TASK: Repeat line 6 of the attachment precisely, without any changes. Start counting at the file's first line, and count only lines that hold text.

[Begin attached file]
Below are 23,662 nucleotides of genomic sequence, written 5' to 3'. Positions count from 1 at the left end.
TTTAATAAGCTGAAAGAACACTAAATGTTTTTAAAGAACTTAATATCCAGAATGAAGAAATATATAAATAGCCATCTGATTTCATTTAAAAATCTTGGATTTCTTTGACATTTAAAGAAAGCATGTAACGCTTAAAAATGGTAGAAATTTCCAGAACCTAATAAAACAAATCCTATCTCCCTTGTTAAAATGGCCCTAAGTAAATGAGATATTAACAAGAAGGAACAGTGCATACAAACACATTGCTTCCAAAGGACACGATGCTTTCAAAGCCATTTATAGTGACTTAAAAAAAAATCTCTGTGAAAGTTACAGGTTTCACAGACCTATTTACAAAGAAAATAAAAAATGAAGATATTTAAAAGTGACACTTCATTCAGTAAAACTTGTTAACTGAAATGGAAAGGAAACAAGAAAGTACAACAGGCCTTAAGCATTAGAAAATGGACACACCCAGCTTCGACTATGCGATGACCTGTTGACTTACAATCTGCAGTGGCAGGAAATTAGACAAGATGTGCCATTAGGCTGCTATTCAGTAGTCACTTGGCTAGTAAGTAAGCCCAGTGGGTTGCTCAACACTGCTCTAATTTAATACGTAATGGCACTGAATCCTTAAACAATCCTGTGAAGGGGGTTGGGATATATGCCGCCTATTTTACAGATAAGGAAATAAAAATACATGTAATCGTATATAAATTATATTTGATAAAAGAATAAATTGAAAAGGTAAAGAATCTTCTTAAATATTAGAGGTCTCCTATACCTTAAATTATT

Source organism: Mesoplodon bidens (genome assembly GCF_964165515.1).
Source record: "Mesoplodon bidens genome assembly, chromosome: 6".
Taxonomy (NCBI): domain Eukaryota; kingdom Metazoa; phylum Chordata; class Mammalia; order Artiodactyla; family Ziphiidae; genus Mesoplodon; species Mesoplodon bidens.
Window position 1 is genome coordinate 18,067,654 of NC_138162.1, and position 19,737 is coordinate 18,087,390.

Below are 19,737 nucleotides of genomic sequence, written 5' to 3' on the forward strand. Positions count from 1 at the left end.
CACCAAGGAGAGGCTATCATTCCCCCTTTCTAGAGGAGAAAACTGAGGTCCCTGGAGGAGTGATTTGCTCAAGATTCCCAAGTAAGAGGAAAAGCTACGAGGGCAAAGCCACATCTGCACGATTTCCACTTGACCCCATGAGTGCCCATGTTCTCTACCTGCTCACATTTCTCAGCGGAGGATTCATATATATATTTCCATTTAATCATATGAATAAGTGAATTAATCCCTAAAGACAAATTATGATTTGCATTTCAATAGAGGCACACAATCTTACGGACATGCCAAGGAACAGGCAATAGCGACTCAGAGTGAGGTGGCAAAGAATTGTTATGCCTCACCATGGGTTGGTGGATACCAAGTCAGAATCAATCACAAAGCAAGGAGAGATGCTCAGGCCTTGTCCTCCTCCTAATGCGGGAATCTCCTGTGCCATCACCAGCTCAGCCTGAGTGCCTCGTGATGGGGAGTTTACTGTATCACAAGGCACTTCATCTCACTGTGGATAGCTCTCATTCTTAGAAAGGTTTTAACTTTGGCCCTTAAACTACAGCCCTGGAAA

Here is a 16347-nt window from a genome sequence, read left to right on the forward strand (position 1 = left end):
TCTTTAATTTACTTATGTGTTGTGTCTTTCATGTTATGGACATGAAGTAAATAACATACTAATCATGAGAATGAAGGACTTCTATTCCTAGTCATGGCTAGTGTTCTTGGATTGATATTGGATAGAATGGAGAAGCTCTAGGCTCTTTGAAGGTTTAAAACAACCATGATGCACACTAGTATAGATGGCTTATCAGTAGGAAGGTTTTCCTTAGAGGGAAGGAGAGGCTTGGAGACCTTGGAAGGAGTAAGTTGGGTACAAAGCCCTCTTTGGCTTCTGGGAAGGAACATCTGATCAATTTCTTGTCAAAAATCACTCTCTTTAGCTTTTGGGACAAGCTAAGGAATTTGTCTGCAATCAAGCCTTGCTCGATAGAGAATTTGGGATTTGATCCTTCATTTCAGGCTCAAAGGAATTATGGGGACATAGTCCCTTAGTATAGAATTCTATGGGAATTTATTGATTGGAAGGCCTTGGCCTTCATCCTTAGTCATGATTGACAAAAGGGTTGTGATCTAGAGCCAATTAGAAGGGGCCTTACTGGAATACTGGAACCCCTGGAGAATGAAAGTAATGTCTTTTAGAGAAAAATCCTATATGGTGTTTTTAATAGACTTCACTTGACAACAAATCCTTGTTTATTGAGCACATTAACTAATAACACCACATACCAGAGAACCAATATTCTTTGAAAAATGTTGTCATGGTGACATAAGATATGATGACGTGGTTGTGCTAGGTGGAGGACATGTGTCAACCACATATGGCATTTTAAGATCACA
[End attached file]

Window position 1 is genome coordinate 18,067,654 of NC_138162.1, and position 19,737 is coordinate 18,087,390.